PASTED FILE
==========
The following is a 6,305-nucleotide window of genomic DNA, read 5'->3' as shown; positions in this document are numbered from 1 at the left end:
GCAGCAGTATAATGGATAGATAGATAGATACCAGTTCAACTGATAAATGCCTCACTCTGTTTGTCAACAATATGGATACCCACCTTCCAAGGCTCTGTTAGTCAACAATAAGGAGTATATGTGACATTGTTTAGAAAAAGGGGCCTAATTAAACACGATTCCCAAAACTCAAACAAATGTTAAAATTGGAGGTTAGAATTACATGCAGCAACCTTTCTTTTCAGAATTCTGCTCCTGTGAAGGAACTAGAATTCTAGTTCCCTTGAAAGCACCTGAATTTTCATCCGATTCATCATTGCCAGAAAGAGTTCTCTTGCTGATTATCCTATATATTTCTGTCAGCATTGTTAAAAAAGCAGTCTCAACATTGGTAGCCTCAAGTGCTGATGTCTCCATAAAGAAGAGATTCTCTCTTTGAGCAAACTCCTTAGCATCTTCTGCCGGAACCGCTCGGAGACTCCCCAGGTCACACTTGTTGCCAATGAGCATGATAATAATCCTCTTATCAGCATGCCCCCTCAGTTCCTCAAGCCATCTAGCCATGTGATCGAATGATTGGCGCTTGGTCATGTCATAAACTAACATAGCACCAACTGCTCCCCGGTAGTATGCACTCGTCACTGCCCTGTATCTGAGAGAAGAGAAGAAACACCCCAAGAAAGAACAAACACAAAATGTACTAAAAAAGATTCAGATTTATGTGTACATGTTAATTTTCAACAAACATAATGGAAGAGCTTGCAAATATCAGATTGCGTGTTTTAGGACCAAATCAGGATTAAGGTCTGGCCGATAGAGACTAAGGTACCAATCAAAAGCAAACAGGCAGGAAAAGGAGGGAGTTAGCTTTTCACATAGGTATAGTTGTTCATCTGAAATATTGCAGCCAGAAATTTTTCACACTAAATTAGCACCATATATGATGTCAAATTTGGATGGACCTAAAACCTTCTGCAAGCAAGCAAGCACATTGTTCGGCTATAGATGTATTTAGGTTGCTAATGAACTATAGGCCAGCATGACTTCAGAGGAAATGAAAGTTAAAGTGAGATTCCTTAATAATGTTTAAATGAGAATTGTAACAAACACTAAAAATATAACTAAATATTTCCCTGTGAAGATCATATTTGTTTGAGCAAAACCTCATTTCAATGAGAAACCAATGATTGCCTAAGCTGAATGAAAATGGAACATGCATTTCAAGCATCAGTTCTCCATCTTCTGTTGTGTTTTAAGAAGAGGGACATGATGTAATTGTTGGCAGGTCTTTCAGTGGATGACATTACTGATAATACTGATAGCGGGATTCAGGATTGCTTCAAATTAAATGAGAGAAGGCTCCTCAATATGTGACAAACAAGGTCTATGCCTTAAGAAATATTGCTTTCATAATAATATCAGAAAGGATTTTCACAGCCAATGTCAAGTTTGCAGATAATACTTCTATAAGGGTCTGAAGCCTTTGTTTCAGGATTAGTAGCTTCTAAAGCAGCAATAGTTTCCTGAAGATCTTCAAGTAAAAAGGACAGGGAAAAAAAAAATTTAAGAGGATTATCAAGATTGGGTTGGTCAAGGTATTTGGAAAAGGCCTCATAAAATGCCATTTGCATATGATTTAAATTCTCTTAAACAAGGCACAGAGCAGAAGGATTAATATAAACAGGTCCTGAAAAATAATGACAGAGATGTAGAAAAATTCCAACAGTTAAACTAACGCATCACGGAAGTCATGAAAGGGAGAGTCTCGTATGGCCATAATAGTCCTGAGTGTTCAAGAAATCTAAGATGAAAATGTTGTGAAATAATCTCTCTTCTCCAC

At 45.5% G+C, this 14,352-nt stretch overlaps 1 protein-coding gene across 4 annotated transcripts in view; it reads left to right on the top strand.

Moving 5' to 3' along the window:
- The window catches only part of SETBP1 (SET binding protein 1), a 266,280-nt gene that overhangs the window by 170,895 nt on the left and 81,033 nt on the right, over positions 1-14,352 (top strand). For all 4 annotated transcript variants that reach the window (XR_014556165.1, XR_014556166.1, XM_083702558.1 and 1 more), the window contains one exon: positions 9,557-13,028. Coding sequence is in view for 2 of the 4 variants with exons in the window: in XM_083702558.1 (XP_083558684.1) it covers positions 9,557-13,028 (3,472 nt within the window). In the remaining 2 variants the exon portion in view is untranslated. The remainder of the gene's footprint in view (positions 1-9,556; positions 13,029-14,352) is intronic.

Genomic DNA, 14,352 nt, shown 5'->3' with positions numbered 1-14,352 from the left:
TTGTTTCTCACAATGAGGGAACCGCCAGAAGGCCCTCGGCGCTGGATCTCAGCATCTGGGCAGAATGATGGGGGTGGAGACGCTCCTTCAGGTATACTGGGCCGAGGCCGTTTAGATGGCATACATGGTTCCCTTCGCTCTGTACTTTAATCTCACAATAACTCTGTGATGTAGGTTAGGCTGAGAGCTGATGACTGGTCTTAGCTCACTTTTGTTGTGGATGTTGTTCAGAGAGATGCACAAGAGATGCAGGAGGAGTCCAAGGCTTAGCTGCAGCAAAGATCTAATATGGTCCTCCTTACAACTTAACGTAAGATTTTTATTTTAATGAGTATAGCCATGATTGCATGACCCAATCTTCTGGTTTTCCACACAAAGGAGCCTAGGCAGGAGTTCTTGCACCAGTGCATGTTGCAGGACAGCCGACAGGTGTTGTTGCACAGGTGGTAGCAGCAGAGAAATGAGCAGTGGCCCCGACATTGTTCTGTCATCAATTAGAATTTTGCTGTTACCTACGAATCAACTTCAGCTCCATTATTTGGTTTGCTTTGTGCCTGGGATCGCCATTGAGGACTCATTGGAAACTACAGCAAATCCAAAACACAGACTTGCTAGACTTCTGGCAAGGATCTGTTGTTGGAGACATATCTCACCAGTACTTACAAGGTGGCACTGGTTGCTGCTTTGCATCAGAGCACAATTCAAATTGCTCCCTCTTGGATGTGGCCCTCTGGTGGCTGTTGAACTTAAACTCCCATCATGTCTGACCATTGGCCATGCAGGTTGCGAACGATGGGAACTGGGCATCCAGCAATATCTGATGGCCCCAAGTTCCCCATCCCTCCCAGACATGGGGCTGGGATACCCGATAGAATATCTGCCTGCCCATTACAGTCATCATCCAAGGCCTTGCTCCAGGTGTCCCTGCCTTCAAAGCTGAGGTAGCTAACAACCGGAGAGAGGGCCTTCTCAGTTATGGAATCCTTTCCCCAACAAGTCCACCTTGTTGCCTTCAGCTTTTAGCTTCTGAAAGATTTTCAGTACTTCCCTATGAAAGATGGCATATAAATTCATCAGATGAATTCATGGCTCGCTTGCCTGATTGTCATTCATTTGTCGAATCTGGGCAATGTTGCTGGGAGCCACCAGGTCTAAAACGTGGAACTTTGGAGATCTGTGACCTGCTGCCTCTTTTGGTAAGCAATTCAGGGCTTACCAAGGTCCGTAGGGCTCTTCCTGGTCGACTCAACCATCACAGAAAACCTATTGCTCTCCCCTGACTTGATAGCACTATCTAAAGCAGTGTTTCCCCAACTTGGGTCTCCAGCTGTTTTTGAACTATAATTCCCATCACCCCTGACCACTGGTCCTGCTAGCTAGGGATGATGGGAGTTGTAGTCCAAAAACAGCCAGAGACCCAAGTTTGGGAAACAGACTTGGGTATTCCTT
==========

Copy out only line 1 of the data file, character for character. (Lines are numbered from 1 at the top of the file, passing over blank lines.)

The following is a 6,305-nucleotide window of genomic DNA, read 5'->3' as shown; positions in this document are numbered from 1 at the left end: